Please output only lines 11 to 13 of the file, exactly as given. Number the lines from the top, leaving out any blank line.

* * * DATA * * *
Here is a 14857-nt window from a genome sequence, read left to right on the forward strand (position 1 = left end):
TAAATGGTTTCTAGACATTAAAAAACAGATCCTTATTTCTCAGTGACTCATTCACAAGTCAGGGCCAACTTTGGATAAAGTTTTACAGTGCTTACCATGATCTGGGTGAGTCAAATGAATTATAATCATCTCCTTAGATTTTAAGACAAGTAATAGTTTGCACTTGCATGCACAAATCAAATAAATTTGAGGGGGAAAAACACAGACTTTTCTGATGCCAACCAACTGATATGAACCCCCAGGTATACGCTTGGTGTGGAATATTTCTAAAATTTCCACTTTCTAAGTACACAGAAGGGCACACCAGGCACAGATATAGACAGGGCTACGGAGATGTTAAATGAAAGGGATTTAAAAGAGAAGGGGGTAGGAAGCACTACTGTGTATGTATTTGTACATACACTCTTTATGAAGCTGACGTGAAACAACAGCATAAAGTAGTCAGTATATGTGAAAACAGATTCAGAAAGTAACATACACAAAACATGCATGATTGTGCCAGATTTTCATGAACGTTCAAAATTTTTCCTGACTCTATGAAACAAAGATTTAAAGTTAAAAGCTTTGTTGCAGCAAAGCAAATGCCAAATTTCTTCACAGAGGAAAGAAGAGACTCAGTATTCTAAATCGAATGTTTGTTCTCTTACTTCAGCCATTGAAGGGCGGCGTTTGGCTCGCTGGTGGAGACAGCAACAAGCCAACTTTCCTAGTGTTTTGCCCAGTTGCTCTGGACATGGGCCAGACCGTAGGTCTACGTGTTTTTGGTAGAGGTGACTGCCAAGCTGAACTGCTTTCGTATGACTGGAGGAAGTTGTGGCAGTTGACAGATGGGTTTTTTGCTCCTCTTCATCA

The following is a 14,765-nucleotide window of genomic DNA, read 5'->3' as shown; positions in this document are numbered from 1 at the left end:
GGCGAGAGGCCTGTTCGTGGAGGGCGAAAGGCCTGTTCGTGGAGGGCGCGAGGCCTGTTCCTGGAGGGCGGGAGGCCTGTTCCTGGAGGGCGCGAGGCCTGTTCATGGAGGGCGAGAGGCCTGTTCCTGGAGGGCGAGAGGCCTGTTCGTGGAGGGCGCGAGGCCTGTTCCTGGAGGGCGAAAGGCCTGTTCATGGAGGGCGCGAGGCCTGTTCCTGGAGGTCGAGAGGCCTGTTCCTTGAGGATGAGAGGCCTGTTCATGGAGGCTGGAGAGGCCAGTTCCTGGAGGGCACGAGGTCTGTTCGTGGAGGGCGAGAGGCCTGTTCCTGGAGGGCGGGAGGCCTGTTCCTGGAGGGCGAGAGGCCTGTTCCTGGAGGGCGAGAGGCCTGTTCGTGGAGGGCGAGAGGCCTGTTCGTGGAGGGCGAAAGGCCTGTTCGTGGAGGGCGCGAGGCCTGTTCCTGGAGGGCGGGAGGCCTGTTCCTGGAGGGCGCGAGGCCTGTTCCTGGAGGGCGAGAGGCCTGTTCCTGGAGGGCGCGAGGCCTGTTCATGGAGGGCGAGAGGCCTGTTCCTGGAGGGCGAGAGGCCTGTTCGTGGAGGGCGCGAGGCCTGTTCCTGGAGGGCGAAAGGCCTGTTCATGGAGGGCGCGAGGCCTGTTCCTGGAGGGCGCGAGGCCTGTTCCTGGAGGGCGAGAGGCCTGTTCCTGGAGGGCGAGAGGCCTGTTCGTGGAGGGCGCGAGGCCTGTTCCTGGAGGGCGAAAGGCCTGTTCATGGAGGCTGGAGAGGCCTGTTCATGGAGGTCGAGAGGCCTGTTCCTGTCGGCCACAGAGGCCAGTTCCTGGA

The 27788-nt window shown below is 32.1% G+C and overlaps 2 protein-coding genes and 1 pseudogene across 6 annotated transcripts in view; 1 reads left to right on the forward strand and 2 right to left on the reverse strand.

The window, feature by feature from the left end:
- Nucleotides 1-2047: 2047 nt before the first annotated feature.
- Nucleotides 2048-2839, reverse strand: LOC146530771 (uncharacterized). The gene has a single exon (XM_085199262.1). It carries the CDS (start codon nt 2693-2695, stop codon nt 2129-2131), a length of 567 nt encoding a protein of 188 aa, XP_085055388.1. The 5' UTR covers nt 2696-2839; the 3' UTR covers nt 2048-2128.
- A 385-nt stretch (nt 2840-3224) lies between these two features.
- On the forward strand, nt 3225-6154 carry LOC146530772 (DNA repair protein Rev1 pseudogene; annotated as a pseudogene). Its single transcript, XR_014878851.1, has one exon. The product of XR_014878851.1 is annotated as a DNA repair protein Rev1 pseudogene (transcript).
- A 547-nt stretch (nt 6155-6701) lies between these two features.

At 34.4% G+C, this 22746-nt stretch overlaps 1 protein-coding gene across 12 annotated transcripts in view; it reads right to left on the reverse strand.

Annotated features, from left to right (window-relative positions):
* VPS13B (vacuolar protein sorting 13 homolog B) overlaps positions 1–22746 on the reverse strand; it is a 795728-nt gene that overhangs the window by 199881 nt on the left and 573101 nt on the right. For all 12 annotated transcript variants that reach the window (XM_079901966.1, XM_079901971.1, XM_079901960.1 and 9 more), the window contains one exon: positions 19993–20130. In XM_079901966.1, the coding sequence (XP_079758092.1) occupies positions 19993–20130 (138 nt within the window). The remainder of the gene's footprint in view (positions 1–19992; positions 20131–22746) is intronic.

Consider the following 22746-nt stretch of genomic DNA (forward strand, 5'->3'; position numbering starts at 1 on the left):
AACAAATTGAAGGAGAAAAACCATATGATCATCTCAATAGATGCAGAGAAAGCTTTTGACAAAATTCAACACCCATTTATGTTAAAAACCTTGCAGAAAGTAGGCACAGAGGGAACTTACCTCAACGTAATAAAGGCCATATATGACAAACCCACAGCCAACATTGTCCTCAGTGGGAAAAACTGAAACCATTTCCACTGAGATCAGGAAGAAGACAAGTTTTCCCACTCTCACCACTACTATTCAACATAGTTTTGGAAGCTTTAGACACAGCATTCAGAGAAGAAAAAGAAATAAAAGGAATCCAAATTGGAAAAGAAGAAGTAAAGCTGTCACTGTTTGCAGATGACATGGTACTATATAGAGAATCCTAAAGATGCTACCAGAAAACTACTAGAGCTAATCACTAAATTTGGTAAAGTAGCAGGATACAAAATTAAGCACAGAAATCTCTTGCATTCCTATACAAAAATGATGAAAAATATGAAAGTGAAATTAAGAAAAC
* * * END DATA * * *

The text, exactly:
- A 547-nt stretch (nt 6155-6701) lies between these two features.

At 34.4% G+C, this 22746-nt stretch overlaps 1 protein-coding gene across 12 annotated transcripts in view; it reads right to left on the reverse strand.

Annotated features, from left to right (window-relative positions):